Susan Sontag (1933–2004) was one of America’s first celebrity intellectuals. In the first biography to be published since her death, Daniel Schreiber portrays a glamorous woman full of contradictions and inner conflicts, whose life mirrored the cultural upheavals of her time.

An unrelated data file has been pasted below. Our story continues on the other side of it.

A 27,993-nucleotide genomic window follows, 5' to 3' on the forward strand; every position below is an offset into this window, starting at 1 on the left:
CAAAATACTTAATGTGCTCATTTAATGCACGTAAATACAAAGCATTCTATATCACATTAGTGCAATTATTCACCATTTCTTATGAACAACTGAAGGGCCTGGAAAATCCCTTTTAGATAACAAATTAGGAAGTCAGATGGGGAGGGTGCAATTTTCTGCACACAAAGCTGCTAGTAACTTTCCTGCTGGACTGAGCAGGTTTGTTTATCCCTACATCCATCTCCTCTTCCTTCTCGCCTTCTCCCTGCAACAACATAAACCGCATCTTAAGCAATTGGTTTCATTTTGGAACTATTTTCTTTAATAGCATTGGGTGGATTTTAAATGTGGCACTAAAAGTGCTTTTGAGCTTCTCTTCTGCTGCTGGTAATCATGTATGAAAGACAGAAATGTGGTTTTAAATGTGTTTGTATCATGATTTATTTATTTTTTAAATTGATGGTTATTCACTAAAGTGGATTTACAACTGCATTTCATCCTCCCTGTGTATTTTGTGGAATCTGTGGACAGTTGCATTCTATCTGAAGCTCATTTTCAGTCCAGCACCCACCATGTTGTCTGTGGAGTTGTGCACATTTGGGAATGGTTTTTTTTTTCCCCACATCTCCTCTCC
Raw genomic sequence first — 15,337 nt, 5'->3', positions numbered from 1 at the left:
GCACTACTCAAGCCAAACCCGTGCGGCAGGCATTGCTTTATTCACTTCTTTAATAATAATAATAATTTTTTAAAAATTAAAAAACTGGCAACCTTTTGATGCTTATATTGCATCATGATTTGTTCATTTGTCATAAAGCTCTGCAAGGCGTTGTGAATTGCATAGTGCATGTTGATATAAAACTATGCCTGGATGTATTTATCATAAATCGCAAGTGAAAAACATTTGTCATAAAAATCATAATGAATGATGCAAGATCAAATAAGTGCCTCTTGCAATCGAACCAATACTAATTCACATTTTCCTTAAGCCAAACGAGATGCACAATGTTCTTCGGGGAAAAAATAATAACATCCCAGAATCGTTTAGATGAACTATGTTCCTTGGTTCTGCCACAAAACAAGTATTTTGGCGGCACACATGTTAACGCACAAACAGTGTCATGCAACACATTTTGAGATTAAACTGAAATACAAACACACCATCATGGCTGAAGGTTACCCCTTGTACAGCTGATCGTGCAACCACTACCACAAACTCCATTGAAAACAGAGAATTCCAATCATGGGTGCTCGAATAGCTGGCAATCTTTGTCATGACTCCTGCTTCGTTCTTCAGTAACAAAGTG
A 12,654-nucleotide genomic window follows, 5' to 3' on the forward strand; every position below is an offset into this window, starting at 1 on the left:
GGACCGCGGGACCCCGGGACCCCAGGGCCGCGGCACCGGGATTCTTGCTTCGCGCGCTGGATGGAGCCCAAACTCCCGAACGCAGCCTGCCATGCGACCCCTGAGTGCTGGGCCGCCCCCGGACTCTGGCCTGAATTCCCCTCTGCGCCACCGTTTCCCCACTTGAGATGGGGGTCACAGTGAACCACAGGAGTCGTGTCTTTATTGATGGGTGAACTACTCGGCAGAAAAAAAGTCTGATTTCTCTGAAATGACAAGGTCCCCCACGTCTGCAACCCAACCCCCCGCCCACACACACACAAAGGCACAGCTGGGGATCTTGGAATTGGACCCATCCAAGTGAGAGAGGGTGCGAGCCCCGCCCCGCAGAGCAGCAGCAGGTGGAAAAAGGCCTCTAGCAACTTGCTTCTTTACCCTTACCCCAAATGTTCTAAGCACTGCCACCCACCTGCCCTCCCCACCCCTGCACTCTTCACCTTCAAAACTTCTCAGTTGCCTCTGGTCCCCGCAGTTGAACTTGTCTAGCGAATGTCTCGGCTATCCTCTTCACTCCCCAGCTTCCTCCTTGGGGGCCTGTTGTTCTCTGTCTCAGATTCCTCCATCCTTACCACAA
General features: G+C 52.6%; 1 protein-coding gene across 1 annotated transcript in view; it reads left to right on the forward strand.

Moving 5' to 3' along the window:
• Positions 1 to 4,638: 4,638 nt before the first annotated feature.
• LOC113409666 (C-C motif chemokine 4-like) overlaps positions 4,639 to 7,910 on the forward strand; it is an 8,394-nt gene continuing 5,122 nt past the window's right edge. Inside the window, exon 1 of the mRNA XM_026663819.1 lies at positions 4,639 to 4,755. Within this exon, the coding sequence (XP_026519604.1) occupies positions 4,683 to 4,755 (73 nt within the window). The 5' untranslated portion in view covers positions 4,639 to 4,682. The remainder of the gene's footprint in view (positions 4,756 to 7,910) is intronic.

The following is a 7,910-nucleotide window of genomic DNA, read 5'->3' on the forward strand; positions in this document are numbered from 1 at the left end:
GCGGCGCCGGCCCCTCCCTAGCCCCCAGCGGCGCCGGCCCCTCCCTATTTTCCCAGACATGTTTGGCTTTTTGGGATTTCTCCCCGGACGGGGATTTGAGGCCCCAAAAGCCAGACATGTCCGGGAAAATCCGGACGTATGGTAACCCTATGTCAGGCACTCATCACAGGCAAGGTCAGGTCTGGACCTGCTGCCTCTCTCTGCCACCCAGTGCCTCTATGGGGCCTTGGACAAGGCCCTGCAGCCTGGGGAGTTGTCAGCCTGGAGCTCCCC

While known primarily as a cultural critic and novelist, Sontag was also a filmmaker, stage director, and dramatist. It was her status as a pop icon that was unusual for an American intellectual: she was filmed by Andy Warhol and Woody Allen, photographed by Annie Leibovitz and Diane Arbus, and her likeness adorned advertisements for Absolut vodka. Drawing on newly available sources, including interviews with Nadine Gordimer, Robert Wilson, and Sontag’s son, David Rieff, as well as on myriad interviews given by Sontag and her extensive correspondence with her friend and publisher Roger Straus, Schreiber explores the roles that Sontag played in influencing American public cultural and political conversations.